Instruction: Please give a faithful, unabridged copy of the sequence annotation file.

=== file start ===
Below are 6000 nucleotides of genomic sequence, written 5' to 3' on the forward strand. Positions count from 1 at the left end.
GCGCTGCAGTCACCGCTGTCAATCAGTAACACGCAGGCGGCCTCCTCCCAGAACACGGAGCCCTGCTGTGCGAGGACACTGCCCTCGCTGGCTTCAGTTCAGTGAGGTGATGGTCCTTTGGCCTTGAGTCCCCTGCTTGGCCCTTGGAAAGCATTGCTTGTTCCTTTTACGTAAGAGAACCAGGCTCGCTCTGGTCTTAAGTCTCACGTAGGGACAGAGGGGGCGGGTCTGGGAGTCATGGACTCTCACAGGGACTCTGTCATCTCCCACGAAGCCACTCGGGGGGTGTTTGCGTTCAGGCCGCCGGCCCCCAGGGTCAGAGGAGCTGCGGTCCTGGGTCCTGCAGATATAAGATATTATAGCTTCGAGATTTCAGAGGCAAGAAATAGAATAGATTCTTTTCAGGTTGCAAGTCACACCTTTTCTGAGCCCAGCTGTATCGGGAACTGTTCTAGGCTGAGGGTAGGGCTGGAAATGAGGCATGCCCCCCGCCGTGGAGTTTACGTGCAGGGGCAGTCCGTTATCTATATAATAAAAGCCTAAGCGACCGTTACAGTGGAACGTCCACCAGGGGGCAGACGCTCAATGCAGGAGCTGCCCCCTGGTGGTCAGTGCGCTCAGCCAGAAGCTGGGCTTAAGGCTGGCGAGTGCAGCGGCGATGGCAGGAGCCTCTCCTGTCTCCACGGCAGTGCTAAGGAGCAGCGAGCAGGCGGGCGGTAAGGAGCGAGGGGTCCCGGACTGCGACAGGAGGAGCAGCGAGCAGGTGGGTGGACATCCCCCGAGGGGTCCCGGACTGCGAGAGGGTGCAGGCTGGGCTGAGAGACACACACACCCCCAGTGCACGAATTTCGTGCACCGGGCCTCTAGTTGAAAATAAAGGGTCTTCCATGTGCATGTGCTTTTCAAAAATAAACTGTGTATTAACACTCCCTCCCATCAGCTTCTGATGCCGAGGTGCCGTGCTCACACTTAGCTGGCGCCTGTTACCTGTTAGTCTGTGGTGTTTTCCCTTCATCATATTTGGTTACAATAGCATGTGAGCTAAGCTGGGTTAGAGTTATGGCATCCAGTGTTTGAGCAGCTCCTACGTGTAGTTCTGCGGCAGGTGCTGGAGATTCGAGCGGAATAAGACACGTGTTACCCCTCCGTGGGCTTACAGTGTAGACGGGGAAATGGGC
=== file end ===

Below are 6000 nucleotides of genomic sequence, written 5' to 3' on the forward strand. Positions count from 1 at the left end.
GCGCTGCAGTCACCGCTGTCAATCAGTAACACGCAGGCGGCCTCCTCCCAGAACACGGAGCCCTGCTGTGCGAGGACACTGCCCTCGCTGGCTTCAGTTCAGTGAGGTGATGGTCCTTTGGCCTTGAGTCCCCTGCTTGGCCCTTGGAAAGCATTGCTTGTTCCTTTTACGTAAGAGAACCAGGCTCGCTCTGGTCTTAAGTCTCACGTAGGGACAGAGGGGGCGGGTCTGGGAGTCATGGACTCTCACAGGGACTCTGTCATCTCCCACGAAGCCACTCGGGGGGTGTTTGCGTTCAGGCCGCCGGCCCCCAGGGTCAGAGGAGCTGCGGTCCTGGGTCCTGCAGATATAAGATATTATAGCTTCGAGATTTCAGAGGCAAGAAATAGAATAGATTCTTTTCAGGTTGCAAGTCACACCTTTTCTGAGCCCAGCTGTATCGGGAACTGTTCTAGGCTGAGGGTAGGGCTGGAAATGAGGCATGCCCCCCGCCGTGGAGTTTACGTGCAGGGGCAGTCCGTTATCTATATAATAAAAGCCTAAGCGACCGTTACAGTGGAACGTCCACCAGGGGGCAGACGCTCAATGCAGGAGCTGCCCCCTGGTGGTCAGTGCGCTCAGCCAGAAGCTGGGCTTAAGGCTGGCGAGTGCAGCGGCGATGGCAGGAGCCTCTCCTGTCTCCACGGCAGTGCTAAGGAGCAGCGAGCAGGCGGGCGGTAAGGAGCGAGGGGTCCCGGACTGCGACAGGAGGAGCAGCGAGCAGGTGGGTGGACATCCCCCGAGGGGTCCCGGACTGCGAGAGGGTGCAGGCTGGGCTGAGAGACACACACACCCCCAGTGCACGAATTTCGTGCACCGGGCCTCTAGTTGAAAATAAAGGGTCTTCCATGTGCATGTGCTTTTCAAAAATAAACTGTGTATTAACACTCCCTCCCATCAGCTTCTGATGCCGAGGTGCCGTGCTCACACTTAGCTGGCGCCTGTTACCTGTTAGTCTGTGGTGTTTTCCCTTCATCATATTTGGTTACAATAGCATGTGAGCTAAGCTGGGTTAGAGTTATGGCATCCAGTGTTTGAGCAGCTCCTACGTGTAGTTCTGCGGCAGGTGCTGGAGATTCGAGCGGAATAAGACACGTGTTACCCCTCCGTGGGCTTACAGTGTAGACGGGGAAATGGGC